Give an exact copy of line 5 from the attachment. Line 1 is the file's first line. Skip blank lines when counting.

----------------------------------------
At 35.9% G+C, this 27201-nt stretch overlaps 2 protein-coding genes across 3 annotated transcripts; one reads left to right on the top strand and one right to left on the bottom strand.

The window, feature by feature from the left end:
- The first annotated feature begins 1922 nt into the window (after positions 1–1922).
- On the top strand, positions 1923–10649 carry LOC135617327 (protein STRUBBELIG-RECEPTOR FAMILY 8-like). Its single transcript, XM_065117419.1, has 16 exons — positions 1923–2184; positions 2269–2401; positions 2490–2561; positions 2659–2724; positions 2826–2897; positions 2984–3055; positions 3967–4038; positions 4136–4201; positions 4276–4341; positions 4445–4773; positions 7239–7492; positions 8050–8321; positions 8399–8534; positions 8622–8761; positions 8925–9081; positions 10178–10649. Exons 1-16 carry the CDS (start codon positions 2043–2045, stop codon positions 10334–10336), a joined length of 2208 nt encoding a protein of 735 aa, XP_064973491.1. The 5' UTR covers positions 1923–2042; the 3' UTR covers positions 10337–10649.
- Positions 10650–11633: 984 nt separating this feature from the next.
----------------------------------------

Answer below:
- Positions 10650–11633: 984 nt separating this feature from the next.